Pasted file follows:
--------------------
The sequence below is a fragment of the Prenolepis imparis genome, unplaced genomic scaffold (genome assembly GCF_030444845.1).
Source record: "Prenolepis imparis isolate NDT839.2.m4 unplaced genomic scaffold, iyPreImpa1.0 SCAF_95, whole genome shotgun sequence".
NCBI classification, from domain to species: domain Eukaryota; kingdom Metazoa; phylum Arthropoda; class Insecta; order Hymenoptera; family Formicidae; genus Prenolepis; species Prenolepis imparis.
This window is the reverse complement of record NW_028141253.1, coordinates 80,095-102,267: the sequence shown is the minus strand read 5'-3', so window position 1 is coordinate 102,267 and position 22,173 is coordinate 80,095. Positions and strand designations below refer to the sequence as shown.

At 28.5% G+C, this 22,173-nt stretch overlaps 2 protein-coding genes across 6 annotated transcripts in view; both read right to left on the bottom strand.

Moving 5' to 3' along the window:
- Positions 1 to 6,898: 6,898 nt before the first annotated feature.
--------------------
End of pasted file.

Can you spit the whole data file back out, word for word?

The sequence below is a fragment of the Prenolepis imparis genome, unplaced genomic scaffold (genome assembly GCF_030444845.1).
Source record: "Prenolepis imparis isolate NDT839.2.m4 unplaced genomic scaffold, iyPreImpa1.0 SCAF_95, whole genome shotgun sequence".
NCBI classification, from domain to species: domain Eukaryota; kingdom Metazoa; phylum Arthropoda; class Insecta; order Hymenoptera; family Formicidae; genus Prenolepis; species Prenolepis imparis.
This window is the reverse complement of record NW_028141253.1, coordinates 80,095-102,267: the sequence shown is the minus strand read 5'-3', so window position 1 is coordinate 102,267 and position 22,173 is coordinate 80,095. Positions and strand designations below refer to the sequence as shown.

At 28.5% G+C, this 22,173-nt stretch overlaps 2 protein-coding genes across 6 annotated transcripts in view; both read right to left on the bottom strand.

Moving 5' to 3' along the window:
- Positions 1 to 6,898: 6,898 nt before the first annotated feature.